melluransa: (Default)
Alzheimer's self-portraits, drawn by an artist who has Alzheimer's until he eventually forgot to do them. Wow. Click here to see. What a transformation. I wish there was a cure for dementia.

This made me laugh. What men are REALLY saying when catcalling women. LOL! I always ignore them, it's pathetic and inappropriate. Ignoring a behavior results in extinction of that behavior. Hashtag behaviorism.

And this was interesting! A dynamic visually-represented comparison of vocal ranges, highest pitches achieved, and lowest pitches achieved by many well-known vocalists.

I enjoyed this -- 15 things impossible to do gracefully. ^_^
melluransa: (bill tom mean srs bsnz)
The most powerful speaker about something like this is one who suffers from it. I think also about Michael J. Fox, who is a powerful advocate for curing and managing Parkinson's Disease.





This kid is awesome! I love seeing success stories about stuff like this where a team approach helps a person who learns differently (because everyone learns differently) to help him achieve success. And, music helped him too! AND if those things weren't awesome enough, he's taking a step beyond and going out, speaking and raising awareness about FASD!!! AWESOME.

Additionally, I love that he mentions that it's more than drinking during pregnancy. It's so easy to make the mother out as a bad guy (well, girl) but it's often more than that. His mom suffered from domestic violence with an alcoholic husband, whose behavior was in part a result of generations of a culture which has no prevention against such things, which is due to other cultures interacting with it and a history between everything, and it's all a result of everything together. If that makes sense. And how complicated this all is makes blame lie a little less neatly.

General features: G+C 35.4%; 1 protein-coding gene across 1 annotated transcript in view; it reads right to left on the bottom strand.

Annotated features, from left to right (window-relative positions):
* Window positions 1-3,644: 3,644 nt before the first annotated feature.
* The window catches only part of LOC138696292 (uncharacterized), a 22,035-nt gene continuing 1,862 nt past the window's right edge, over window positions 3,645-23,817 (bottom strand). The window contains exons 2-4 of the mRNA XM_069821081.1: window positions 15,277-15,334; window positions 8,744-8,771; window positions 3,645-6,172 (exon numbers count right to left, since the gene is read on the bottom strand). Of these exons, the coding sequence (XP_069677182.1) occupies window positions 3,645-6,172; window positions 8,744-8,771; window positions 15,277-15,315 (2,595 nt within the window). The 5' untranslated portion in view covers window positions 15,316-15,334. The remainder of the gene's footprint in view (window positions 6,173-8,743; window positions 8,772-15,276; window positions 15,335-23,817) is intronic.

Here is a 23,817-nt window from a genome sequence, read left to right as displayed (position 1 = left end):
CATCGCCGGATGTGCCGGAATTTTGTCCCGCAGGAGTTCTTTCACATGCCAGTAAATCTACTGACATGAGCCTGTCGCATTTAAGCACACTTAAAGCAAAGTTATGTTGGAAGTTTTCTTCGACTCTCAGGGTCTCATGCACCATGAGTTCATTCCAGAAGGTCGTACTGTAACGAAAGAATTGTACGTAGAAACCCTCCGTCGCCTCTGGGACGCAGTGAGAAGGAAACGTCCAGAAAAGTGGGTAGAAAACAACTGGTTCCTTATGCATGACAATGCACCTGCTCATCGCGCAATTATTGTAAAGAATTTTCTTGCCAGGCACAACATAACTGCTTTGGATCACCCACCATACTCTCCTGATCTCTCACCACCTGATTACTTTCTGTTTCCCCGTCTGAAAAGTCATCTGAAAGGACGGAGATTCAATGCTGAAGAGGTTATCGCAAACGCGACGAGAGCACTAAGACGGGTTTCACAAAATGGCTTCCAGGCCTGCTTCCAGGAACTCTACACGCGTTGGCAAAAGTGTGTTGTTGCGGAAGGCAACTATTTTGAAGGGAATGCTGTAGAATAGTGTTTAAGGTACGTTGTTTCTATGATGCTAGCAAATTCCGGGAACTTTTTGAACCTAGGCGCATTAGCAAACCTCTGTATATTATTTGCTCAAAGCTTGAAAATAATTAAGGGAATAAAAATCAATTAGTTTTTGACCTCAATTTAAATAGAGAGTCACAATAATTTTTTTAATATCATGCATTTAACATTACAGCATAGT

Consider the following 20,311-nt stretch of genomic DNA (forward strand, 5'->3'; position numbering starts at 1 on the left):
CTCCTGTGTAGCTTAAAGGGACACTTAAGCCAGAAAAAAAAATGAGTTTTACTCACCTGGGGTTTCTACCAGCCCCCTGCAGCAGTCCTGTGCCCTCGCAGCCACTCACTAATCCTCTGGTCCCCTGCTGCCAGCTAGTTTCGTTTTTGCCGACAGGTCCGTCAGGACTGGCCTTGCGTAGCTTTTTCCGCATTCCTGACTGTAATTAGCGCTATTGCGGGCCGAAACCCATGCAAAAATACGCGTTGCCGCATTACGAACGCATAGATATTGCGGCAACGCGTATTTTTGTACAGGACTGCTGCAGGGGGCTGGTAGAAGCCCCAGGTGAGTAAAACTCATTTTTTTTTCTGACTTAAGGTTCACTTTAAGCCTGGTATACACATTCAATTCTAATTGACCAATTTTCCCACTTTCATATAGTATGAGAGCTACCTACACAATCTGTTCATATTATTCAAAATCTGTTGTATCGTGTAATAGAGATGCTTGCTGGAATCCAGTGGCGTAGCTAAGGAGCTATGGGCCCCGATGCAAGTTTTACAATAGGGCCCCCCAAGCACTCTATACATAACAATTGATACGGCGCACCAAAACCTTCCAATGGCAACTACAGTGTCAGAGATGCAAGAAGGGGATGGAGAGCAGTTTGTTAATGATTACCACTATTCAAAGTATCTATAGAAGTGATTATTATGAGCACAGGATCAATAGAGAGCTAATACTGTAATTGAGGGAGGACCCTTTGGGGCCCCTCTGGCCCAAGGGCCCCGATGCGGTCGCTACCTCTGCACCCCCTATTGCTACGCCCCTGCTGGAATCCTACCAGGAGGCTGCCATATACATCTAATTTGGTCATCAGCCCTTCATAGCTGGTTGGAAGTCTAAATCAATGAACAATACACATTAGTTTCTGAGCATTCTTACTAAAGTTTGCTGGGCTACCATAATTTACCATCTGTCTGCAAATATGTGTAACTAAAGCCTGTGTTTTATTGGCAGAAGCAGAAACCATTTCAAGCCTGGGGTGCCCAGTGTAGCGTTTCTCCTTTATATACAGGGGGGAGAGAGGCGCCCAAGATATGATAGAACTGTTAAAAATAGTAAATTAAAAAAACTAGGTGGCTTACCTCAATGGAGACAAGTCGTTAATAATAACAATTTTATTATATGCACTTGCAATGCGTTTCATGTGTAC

BASICALLY I LOVE THIS STUFF AND THIS GUY AND MY JOB AND SUCCESS STORIES AND INTERESTING STUFF LIKE CULTURE AND HEALTH AND LANGUAGE

/intense enthusiasm
melluransa: (Default)
My puppy made it through surgery today~ It was to remove a large lump on the inside of his leg. They shaved his leg, intubated him, and gave him morphine and anesthesia. It was a challenging procedure, they said. But he's ok. HE MADE IT!

He's home and sleeping. The first thing he did was pee everywhere (a lot of pee...a LOT of it so I'd have peed everywhere too with that much pee in me). And then he demanded food, which I gave. And now he's been sleeping for hours. My baby~ He even took his meds like a good boy! Good thing he eats anything that's covered with peanut butter!

Caring for his sutures and wound is pretty darn gross though. But he's my baby and he's worth it. I'm so glad the lump is gone. They're going to analyze the lump material in the labs, and I hope it's not cancerous. If it is, then I'm glad I have some time left with my baby. He's gonna get better from this surgery and we can live like we always did. :)
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melluransa: (Default)
BLAHHHHHHH BLAHHHHH SFAOJIASDFLKDA

The past two days have been so frustrating and sad that I wanna throw up my hands and laugh because it's funny at this point. Well, in some ways. Black Friday adventures and news about the health of my dog are told and discussed.

Read more... )
melluransa: (kaulitz audi intense)
This was a cool thing to read when I try to imagine what it's like for the Kaulitz twins living in the United States. This covers a lot, from the media, politics, religion, society, culture, money, attitudes, technology, age, sex and gender roles, jobs, socioeconomic status, and all the things we live every single day but aren't aware of.